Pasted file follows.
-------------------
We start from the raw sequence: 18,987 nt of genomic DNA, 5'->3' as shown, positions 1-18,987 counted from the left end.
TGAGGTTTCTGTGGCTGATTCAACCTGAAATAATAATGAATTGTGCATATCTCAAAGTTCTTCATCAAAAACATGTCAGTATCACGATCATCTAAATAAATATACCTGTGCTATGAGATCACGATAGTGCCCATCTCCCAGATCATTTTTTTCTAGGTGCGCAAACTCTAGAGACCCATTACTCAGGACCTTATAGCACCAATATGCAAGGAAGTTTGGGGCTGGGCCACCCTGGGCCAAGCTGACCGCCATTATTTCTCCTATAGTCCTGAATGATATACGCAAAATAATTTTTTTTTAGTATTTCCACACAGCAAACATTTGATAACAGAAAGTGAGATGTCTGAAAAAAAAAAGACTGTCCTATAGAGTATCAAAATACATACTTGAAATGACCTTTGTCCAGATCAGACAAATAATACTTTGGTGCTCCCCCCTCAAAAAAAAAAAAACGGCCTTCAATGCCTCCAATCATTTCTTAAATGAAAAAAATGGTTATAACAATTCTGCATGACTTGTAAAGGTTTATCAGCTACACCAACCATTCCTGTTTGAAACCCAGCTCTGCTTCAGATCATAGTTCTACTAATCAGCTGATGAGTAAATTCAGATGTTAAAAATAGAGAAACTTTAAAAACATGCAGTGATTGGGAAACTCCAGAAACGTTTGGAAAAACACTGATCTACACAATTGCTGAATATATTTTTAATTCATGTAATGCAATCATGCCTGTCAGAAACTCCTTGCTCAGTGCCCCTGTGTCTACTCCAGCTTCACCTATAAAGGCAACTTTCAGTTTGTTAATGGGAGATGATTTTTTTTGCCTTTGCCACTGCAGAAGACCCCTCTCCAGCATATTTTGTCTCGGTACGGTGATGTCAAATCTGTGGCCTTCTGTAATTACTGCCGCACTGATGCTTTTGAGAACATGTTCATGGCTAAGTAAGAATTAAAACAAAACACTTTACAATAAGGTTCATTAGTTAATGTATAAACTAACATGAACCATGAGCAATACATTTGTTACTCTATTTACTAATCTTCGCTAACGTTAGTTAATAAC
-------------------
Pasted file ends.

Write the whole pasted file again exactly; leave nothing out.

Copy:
We start from the raw sequence: 18,987 nt of genomic DNA, 5'->3' as shown, positions 1-18,987 counted from the left end.
TGAGGTTTCTGTGGCTGATTCAACCTGAAATAATAATGAATTGTGCATATCTCAAAGTTCTTCATCAAAAACATGTCAGTATCACGATCATCTAAATAAATATACCTGTGCTATGAGATCACGATAGTGCCCATCTCCCAGATCATTTTTTTCTAGGTGCGCAAACTCTAGAGACCCATTACTCAGGACCTTATAGCACCAATATGCAAGGAAGTTTGGGGCTGGGCCACCCTGGGCCAAGCTGACCGCCATTATTTCTCCTATAGTCCTGAATGATATACGCAAAATAATTTTTTTTTAGTATTTCCACACAGCAAACATTTGATAACAGAAAGTGAGATGTCTGAAAAAAAAAAGACTGTCCTATAGAGTATCAAAATACATACTTGAAATGACCTTTGTCCAGATCAGACAAATAATACTTTGGTGCTCCCCCCTCAAAAAAAAAAAAACGGCCTTCAATGCCTCCAATCATTTCTTAAATGAAAAAAATGGTTATAACAATTCTGCATGACTTGTAAAGGTTTATCAGCTACACCAACCATTCCTGTTTGAAACCCAGCTCTGCTTCAGATCATAGTTCTACTAATCAGCTGATGAGTAAATTCAGATGTTAAAAATAGAGAAACTTTAAAAACATGCAGTGATTGGGAAACTCCAGAAACGTTTGGAAAAACACTGATCTACACAATTGCTGAATATATTTTTAATTCATGTAATGCAATCATGCCTGTCAGAAACTCCTTGCTCAGTGCCCCTGTGTCTACTCCAGCTTCACCTATAAAGGCAACTTTCAGTTTGTTAATGGGAGATGATTTTTTTTGCCTTTGCCACTGCAGAAGACCCCTCTCCAGCATATTTTGTCTCGGTACGGTGATGTCAAATCTGTGGCCTTCTGTAATTACTGCCGCACTGATGCTTTTGAGAACATGTTCATGGCTAAGTAAGAATTAAAACAAAACACTTTACAATAAGGTTCATTAGTTAATGTATAAACTAACATGAACCATGAGCAATACATTTGTTACTCTATTTACTAATCTTCGCTAACGTTAGTTAATAAC